Nonprofits often aim to disrupt systems that no longer work for people, especially the most vulnerable among us. But this work is often grueling and lonely, as the radical social change many nonprofits seek may seem elusive.
In our latest Tiny Spark podcast, we examine how one nonprofit has successfully disrupted and challenged a powerful national institution by remaining committed to slow, tedious work, year after year.
The Innocence Project opened its doors in New York a mere quarter-century ago. Since then, it has expanded across the nation and the globe. Each year, Innocence Project attorneys and law students carefully examine a slew of suspected wrongful conviction cases, poring over court documents and transcripts, visiting prisons, often working for years to see a single case through the criminal legal system.
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Over time, the cumulative impact of the nonprofit’s work has been significant. To date, the Innocence Project says some 367 people in the US have been exonerated by DNA testing alone; of those, 21 had served time on death row. With every successive exoneration, the Innocence Project has been building a larger case in the court of public opinion, raising serious questions about the use of death penalty, casting doubt on the efficacy of forensic science testimony, and even challenging the integrity of the criminal legal system itself.
Despite their many victories, Allison Clayton, deputy director of the Innocence Project of Texas, says she faces pushback from colleagues inside the criminal legal system on a regular basis. In fact, she says it’s the hardest part of her job. “It’s dealing with injustice and indifference to injustice, day in and day out,” she says. “The abyss that we look into every day is a justice system that gets it wrong routinely, and people who just don’t care. It’s sickening.”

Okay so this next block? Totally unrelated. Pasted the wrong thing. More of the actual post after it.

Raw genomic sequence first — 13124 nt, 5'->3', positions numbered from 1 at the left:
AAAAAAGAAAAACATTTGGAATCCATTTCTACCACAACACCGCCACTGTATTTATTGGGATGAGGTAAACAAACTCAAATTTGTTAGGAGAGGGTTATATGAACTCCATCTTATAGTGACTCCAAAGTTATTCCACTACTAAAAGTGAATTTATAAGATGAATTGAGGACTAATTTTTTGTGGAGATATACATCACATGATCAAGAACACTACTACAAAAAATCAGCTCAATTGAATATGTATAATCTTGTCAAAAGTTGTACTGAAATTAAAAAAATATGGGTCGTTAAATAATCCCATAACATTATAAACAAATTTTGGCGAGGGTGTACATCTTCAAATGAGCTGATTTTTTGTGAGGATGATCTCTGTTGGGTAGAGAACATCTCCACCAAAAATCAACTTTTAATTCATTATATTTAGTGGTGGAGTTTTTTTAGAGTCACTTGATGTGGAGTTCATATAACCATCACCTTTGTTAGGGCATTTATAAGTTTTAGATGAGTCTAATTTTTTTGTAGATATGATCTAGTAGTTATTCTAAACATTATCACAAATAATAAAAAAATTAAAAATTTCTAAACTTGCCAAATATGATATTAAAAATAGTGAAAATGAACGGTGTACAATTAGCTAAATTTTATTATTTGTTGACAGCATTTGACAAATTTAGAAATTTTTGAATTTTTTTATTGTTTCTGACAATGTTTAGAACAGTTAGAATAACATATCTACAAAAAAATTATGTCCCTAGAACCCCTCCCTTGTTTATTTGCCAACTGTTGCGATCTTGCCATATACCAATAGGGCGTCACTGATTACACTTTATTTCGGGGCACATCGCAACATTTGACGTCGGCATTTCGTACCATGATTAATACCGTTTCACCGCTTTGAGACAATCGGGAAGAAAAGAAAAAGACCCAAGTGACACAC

We spend time with Clayton as she works with law students at the Innocence Clinic at Texas Tech University’s School of Law in Lubbock, where each student juggles six or seven cases at a time. We hear from lawyers working through the minutiae of their cases, examining how flaws in forensic science testimony have led to wrongful convictions, and we hear from the Texas chapter’s executive director Mike Ware, who describes the conundrum he often faces because they are so inundated with requests for help. As a result, he has to make hard choices about which cases to take on and which ones to let go.
“At some point you’ve got to make a decision,” he explains. “What is the best, most ethical way to handle a case that, you know, you can see it…There was not much evidence to convict him. There is no evidence to exonerate them. Do you just you close the case and tell them? Or do you leave it open and hope something comes up?”
Despite the setbacks and frustrations inherent in this work, Ware says there is one thing that keeps him at it. “The successes,” he says. “The successes are so spectacular and rewarding.”
- Innocence Project Texas website
- Innocence Project (national) website
- The Texas Tribune: “How some see Texas as the ‘gold standard’ against wrongful convictions.”
- Chicago Tribune: “Why the innocent end up in prison”
- Slate: “Reasonable Doubt: Innocence Project Co-Founder Peter Neufeld on Being Wrong”
- Mother Jones: “How Many Innocent People Are in Prison?”